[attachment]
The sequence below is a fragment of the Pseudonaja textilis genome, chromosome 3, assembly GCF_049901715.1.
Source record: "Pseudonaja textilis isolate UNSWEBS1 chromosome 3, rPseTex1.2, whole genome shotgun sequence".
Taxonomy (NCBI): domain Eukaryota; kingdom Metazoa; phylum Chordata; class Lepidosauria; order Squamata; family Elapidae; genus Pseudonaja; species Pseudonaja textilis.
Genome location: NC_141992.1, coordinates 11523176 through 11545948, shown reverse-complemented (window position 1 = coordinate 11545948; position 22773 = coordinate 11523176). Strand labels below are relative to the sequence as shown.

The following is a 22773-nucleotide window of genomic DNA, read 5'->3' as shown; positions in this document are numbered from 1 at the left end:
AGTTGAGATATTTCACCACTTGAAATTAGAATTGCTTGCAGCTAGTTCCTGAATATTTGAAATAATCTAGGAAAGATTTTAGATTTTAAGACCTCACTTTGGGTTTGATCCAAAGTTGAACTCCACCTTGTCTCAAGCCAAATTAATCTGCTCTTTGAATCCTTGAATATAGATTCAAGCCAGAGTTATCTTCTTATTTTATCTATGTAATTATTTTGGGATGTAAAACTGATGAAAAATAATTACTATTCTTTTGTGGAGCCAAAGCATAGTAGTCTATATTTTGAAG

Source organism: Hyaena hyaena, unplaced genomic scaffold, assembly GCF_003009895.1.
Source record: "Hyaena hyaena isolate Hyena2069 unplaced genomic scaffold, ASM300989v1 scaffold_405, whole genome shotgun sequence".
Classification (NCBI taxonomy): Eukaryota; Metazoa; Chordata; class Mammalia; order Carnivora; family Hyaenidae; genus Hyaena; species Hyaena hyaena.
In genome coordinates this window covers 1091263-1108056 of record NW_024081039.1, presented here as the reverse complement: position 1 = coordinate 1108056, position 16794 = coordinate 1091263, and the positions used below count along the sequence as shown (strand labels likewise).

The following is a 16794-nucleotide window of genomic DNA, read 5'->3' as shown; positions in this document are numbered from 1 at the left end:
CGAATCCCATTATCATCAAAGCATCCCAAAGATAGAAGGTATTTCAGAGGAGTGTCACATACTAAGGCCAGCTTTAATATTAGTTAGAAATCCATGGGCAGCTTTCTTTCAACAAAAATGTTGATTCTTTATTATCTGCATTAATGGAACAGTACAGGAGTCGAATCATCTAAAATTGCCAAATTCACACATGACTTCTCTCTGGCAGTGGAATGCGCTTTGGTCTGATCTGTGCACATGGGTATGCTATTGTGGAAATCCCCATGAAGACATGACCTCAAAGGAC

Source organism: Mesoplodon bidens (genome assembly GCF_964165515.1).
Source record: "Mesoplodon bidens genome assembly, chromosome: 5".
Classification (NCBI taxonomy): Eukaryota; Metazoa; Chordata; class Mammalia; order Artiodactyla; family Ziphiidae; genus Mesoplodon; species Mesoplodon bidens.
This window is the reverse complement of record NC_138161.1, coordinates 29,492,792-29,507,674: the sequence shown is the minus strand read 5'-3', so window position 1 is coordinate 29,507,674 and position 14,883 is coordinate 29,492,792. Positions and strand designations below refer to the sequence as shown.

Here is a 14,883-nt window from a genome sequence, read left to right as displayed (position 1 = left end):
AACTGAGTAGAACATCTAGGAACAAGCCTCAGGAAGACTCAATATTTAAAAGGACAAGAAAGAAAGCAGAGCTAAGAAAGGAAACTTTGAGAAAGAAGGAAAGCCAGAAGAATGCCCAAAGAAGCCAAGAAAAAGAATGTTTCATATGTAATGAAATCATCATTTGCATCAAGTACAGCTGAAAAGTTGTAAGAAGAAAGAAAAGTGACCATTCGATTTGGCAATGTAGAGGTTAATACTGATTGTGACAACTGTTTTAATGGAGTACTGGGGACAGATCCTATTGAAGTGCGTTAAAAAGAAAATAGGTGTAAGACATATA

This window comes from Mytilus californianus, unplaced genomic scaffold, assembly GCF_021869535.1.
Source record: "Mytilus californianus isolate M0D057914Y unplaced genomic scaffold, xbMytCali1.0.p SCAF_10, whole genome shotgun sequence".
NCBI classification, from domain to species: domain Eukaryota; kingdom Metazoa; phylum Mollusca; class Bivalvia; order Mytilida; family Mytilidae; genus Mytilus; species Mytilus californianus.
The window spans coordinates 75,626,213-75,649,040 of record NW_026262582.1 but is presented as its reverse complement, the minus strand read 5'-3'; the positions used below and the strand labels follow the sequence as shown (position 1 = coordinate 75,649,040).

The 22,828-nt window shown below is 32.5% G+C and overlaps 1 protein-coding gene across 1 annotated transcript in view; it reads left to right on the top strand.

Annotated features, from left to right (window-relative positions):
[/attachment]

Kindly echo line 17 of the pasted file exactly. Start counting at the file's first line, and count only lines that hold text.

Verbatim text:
Here is a 14,883-nt window from a genome sequence, read left to right as displayed (position 1 = left end):